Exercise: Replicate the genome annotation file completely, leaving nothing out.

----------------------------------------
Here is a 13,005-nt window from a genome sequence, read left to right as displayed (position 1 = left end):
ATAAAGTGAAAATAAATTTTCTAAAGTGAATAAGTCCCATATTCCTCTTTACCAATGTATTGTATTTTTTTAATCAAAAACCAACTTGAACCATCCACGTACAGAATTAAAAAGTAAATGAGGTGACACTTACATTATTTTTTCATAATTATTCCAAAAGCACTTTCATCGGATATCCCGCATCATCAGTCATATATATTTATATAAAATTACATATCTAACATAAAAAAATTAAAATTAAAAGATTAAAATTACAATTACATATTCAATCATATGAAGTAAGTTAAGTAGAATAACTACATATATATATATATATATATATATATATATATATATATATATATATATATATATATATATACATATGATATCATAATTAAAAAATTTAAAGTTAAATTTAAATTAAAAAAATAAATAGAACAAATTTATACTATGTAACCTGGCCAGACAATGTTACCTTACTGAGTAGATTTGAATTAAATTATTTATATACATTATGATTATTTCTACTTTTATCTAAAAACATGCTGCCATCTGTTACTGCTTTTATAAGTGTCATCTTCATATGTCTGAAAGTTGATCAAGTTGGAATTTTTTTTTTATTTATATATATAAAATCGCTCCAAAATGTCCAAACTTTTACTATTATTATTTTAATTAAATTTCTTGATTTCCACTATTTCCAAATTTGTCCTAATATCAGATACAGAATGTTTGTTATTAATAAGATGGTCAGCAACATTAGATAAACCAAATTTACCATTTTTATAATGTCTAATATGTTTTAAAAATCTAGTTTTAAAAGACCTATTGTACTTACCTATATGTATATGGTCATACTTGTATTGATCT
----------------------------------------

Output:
Here is a 13,005-nt window from a genome sequence, read left to right as displayed (position 1 = left end):
ATAAAGTGAAAATAAATTTTCTAAAGTGAATAAGTCCCATATTCCTCTTTACCAATGTATTGTATTTTTTTAATCAAAAACCAACTTGAACCATCCACGTACAGAATTAAAAAGTAAATGAGGTGACACTTACATTATTTTTTCATAATTATTCCAAAAGCACTTTCATCGGATATCCCGCATCATCAGTCATATATATTTATATAAAATTACATATCTAACATAAAAAAATTAAAATTAAAAGATTAAAATTACAATTACATATTCAATCATATGAAGTAAGTTAAGTAGAATAACTACATATATATATATATATATATATATATATATATATATATATATATATATATATATATATATACATATGATATCATAATTAAAAAATTTAAAGTTAAATTTAAATTAAAAAAATAAATAGAACAAATTTATACTATGTAACCTGGCCAGACAATGTTACCTTACTGAGTAGATTTGAATTAAATTATTTATATACATTATGATTATTTCTACTTTTATCTAAAAACATGCTGCCATCTGTTACTGCTTTTATAAGTGTCATCTTCATATGTCTGAAAGTTGATCAAGTTGGAATTTTTTTTTTATTTATATATATAAAATCGCTCCAAAATGTCCAAACTTTTACTATTATTATTTTAATTAAATTTCTTGATTTCCACTATTTCCAAATTTGTCCTAATATCAGATACAGAATGTTTGTTATTAATAAGATGGTCAGCAACATTAGATAAACCAAATTTACCATTTTTATAATGTCTAATATGTTTTAAAAATCTAGTTTTAAAAGACCTATTGTACTTACCTATATGTATATGGTCATACTTGTATTGATCT